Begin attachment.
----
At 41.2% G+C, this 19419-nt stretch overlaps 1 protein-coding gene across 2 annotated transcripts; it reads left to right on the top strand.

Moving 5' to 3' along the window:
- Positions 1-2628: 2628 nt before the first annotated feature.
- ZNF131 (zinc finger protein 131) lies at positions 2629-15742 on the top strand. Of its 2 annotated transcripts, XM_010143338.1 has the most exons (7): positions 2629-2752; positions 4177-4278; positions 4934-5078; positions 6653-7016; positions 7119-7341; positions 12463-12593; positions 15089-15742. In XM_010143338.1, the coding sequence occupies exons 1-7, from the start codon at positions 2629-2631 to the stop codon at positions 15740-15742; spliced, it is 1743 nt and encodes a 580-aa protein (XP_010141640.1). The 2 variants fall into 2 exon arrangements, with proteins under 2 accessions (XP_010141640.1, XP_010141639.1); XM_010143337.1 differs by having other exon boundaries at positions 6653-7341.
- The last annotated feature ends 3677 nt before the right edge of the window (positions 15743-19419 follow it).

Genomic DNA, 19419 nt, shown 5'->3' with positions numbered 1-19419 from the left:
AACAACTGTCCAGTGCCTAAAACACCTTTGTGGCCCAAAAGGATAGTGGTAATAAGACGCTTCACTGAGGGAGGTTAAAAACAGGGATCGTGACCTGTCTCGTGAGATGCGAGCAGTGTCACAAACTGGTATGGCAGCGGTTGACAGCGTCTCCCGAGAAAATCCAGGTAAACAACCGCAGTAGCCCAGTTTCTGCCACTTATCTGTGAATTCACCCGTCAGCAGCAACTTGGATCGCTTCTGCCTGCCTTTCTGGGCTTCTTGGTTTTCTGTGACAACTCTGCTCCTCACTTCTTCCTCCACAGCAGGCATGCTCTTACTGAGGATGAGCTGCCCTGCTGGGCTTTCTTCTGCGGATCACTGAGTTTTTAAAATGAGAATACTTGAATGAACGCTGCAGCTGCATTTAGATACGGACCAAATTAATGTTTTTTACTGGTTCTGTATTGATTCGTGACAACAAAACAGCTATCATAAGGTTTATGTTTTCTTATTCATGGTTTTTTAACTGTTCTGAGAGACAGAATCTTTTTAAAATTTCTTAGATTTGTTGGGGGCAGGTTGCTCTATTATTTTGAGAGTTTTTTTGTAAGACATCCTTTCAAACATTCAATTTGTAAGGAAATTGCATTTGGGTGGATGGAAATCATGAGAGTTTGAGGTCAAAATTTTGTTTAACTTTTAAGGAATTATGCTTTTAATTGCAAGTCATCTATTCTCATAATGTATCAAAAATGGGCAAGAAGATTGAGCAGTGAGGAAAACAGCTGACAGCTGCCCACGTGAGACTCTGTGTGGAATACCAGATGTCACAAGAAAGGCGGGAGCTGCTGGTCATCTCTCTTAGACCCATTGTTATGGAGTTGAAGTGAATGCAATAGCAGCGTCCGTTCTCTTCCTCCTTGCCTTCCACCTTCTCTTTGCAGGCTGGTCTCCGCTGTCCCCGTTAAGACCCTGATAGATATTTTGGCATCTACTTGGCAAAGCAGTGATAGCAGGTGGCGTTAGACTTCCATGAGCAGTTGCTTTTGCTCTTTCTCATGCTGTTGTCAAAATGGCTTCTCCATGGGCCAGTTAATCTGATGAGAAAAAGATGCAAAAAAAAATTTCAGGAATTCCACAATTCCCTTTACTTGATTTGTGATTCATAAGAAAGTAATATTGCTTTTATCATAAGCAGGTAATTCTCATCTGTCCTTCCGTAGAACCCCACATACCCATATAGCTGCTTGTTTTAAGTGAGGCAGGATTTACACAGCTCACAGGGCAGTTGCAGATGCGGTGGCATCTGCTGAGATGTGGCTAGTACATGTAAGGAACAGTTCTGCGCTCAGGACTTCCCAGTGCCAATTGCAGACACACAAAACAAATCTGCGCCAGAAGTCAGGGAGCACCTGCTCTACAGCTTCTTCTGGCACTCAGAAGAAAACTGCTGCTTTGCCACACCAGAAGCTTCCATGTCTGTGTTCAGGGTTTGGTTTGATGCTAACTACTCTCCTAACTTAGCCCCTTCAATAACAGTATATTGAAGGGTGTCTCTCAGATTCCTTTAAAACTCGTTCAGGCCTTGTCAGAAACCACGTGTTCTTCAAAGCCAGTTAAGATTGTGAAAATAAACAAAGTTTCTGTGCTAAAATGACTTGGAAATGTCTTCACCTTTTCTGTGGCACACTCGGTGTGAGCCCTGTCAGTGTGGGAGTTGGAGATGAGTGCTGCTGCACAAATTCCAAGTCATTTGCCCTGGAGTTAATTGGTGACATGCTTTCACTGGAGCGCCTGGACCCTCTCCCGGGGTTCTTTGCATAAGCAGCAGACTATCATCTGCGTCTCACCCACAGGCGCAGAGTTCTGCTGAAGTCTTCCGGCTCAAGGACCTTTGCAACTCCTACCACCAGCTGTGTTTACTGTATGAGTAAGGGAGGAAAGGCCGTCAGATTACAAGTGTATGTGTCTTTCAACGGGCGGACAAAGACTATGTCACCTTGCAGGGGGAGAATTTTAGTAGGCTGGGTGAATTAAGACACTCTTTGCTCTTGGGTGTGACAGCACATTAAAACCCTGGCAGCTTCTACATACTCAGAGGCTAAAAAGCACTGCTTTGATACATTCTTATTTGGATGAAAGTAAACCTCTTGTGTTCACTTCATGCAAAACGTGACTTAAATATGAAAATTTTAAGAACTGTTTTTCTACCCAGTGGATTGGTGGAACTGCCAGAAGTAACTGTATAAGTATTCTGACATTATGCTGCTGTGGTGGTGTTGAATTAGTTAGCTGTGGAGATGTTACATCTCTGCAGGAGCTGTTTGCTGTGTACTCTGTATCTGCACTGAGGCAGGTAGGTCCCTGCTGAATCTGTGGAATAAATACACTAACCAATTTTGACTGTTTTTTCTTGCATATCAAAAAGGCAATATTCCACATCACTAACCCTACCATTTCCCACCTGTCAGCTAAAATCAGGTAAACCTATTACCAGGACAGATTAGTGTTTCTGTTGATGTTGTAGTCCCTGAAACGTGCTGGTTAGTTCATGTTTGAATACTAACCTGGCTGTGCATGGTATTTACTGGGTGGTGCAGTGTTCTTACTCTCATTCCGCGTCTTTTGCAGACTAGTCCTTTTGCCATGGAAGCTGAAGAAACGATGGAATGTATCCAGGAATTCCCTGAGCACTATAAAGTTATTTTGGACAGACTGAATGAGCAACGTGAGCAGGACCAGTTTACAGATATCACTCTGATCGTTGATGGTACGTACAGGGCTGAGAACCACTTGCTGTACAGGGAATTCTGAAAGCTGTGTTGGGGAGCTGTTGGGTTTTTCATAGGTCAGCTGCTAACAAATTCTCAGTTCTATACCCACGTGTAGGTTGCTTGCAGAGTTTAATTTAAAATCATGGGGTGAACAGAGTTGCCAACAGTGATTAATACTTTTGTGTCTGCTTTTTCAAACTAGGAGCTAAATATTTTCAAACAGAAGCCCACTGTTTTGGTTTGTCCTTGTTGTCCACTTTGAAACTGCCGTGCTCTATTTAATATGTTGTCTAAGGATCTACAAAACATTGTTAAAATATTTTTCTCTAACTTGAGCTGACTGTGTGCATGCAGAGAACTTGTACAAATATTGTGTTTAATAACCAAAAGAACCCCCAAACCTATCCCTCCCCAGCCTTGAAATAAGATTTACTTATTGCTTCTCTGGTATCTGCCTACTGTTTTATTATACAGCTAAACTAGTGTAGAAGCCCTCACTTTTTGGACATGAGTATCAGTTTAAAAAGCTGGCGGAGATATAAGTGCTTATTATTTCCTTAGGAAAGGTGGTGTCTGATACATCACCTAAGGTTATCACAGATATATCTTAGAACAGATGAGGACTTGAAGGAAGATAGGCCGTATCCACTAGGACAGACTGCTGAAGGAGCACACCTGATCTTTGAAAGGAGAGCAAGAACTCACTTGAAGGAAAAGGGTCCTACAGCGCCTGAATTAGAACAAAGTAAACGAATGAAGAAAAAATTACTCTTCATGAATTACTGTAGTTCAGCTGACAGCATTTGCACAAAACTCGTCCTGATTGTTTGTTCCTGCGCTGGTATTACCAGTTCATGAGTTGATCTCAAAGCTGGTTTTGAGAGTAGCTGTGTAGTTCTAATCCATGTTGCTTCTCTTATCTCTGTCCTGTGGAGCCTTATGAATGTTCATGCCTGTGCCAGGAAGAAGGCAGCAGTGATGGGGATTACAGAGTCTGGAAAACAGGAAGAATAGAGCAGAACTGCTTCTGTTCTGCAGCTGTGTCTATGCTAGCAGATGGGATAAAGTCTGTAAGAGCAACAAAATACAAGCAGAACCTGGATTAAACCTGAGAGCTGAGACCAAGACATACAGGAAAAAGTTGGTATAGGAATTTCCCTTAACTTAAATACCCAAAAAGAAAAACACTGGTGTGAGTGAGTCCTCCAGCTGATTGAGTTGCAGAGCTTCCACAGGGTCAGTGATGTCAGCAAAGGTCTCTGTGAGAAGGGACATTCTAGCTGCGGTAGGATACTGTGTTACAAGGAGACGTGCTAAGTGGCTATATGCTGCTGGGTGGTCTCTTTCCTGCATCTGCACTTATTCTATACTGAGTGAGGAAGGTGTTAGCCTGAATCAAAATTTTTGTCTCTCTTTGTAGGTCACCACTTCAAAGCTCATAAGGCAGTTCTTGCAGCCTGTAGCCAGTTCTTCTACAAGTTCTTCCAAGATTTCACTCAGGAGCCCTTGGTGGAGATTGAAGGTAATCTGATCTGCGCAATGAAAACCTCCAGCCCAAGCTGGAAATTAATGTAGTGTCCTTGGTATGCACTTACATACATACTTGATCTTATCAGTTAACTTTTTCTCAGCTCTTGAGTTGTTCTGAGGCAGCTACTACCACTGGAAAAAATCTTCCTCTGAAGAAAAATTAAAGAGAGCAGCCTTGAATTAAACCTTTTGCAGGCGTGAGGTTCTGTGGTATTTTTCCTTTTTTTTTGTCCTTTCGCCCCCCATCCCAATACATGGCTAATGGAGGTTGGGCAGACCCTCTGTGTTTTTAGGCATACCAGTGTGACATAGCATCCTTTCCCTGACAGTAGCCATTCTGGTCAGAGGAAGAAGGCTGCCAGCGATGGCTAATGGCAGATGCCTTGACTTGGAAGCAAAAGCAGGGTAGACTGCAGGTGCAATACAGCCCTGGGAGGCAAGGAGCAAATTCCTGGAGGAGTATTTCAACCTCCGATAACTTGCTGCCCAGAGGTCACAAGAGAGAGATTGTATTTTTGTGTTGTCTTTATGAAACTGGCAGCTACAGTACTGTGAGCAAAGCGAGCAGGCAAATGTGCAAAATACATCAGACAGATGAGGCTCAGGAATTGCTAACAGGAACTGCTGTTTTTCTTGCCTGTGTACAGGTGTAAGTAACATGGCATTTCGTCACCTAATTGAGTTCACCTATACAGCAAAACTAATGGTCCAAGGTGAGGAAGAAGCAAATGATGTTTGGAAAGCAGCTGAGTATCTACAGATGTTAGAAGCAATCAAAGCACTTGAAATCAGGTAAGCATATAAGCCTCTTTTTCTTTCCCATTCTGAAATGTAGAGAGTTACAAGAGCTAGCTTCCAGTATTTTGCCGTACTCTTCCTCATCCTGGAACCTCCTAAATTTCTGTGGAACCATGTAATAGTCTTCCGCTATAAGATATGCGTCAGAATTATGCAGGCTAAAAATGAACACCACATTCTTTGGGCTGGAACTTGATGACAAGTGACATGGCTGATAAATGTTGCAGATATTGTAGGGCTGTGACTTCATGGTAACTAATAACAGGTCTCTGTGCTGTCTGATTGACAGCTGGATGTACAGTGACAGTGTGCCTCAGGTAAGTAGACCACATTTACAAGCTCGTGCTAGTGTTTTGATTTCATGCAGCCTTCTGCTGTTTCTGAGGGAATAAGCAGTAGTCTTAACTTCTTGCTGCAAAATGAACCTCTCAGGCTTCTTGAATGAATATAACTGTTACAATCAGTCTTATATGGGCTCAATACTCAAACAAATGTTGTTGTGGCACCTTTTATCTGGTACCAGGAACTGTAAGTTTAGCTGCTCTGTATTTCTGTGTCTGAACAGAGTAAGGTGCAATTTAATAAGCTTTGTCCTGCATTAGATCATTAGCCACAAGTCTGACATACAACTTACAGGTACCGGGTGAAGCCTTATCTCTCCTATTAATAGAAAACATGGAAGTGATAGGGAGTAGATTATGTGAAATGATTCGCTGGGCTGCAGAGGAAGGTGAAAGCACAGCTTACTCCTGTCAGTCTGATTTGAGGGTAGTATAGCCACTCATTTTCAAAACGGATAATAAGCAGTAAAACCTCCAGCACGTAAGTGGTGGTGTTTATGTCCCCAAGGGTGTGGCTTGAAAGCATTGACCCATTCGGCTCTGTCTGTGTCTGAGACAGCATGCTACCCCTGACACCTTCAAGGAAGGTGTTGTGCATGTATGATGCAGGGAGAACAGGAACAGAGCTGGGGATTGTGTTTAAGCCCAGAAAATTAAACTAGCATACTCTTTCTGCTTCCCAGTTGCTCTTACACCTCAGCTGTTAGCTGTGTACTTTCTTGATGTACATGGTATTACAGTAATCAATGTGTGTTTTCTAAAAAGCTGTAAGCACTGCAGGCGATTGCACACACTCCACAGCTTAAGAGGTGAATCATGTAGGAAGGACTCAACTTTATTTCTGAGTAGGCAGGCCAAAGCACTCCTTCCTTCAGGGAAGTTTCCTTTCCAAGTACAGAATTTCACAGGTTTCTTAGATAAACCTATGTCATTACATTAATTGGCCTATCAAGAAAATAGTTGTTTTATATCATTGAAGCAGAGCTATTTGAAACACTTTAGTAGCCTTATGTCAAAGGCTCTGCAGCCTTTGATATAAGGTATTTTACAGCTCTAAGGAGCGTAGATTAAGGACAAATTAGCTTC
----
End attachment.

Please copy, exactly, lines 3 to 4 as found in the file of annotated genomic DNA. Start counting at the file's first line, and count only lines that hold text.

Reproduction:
- Positions 1-2628: 2628 nt before the first annotated feature.
- ZNF131 (zinc finger protein 131) lies at positions 2629-15742 on the top strand. Of its 2 annotated transcripts, XM_010143338.1 has the most exons (7): positions 2629-2752; positions 4177-4278; positions 4934-5078; positions 6653-7016; positions 7119-7341; positions 12463-12593; positions 15089-15742. In XM_010143338.1, the coding sequence occupies exons 1-7, from the start codon at positions 2629-2631 to the stop codon at positions 15740-15742; spliced, it is 1743 nt and encodes a 580-aa protein (XP_010141640.1). The 2 variants fall into 2 exon arrangements, with proteins under 2 accessions (XP_010141640.1, XP_010141639.1); XM_010143337.1 differs by having other exon boundaries at positions 6653-7341.